Palestine has always been a center of political, cultural, social, and spiritual life. A testament to Palestine’s ancient past, the country’s archaeological history is incredibly rich and diverse. Innumerable excavated sites are found throughout Palestine and a huge variety of artefacts have been discovered: ancient tools, pottery, sculptures, mosaics, drawings, cave dwellings, burial places, temples, shrines, castles, fortresses, and even entire cities.
By virtue of Palestine’s position geographically – linking Europe, Africa, the Arabian Peninsula and Asia – it became a centre of social, cultural, religious, and economic exchange and interaction between many civilizations. Palestine thus influenced many other cultures and was influenced by them.
Palestine is a place of great importance for all three of the world’s major religions: Judaism, Christianity, and Islam. Judaism had appeared in Palestine by the end of the second millennium BCE and, of course, Christianity began with the birth of Jesus in the Palestinian village of Bethlehem. By the seventh century CE Islam was conceived with the appearance of the Prophet Mohammad on the Arabian Peninsula. The Islamic conquest of Palestine took place in 636 CE. From that date on, Palestine remained under Islamic rule, with the exception of the Crusader invasions, which began at the end of the eleventh century and continued for nearly two hundred years. Most Arabs of Palestine are not descendants of the newcomers who came here with the Islamic conquest or the Crusades, although they intermingled and later became somewhat integrated with them. Rather, their relationship with the land goes back to the very beginnings of human settlement in Palestine.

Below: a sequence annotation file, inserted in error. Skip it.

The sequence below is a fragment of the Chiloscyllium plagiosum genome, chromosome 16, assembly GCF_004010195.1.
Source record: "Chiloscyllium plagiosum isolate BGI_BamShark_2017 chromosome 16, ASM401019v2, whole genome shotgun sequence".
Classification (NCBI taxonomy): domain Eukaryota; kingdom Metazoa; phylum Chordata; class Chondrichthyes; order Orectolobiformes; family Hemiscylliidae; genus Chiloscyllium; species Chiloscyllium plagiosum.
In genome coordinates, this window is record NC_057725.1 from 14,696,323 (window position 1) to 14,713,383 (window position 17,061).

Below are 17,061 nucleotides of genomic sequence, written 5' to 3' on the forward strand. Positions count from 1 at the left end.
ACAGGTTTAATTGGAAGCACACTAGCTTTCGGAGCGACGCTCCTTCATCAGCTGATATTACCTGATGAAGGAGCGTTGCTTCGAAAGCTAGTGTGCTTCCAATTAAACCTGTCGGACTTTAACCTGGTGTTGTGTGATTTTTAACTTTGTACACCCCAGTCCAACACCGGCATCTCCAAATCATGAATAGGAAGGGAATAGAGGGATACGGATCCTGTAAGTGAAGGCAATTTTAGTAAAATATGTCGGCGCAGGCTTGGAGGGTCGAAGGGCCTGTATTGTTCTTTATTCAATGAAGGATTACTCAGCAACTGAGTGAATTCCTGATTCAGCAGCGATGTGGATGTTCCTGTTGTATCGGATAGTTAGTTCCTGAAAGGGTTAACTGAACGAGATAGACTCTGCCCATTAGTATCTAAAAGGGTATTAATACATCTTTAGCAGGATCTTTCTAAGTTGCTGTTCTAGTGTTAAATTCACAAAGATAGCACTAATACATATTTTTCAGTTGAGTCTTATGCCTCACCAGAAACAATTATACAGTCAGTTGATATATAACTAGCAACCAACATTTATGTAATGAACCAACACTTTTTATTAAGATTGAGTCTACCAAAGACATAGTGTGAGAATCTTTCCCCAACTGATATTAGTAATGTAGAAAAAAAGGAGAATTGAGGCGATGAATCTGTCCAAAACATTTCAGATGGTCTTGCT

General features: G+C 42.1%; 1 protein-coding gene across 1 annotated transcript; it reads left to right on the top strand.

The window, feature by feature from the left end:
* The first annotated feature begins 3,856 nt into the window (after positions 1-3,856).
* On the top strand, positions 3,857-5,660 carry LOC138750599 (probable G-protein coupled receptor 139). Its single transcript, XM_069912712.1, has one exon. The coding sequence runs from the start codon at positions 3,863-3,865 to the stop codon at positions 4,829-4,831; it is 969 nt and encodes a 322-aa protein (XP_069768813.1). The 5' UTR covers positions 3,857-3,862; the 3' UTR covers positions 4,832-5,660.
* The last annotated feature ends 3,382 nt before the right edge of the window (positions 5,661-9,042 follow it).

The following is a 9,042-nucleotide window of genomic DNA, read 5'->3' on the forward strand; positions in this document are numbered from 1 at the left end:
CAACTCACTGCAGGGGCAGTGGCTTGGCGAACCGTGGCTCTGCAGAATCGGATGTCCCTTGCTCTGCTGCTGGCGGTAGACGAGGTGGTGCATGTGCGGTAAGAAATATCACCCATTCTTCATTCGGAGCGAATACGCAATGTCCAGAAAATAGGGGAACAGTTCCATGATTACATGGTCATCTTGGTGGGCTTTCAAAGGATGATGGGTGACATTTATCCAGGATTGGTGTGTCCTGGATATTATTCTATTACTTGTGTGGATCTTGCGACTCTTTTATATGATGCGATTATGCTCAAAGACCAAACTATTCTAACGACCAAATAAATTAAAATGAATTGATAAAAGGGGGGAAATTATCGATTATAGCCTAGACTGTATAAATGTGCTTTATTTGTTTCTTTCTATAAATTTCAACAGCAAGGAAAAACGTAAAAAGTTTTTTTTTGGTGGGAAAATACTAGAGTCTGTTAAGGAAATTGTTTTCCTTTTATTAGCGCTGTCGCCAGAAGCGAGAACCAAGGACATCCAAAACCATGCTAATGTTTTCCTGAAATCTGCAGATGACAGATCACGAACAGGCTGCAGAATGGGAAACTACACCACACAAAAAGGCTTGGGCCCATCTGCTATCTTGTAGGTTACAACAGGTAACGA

Until relatively recently most modern accounts of the history of Palestine were written by European and American archaeologists and scholars. Their emphasis was generally very narrow, especially in the nineteenth century, when most studies focused on attempts to prove the historical accuracy of the Bible. This emphasis on the biblical dimension led to the marginalisation of all evidence that pointed to the depth, diversity, and richness of native Palestinian civilization, including its unique contributions to architecture, agriculture, industry, and art, to name but a few. A conscious process was undertaken by Western scholars to justify the claims over Palestine made by European imperial powers, which sought to use it as a bridgehead to the Middle East, Africa, and Asia. The Zionist enterprise was the agent of these imperialist interests. An association was concocted between the Jewish religion which, like so many other belief systems, played a major part in the development of Palestine’s culture and civilization, and the political Zionist project. This merger was used to justify the colonisation of Palestine by suggesting that Palestine’s native inhabitants were relative newcomers with no real rights to their lands. The myth was created that the history of Palestine began only with the emergence of Judaism, an idea that is absolutely at odds with all serious studies of Palestinian history.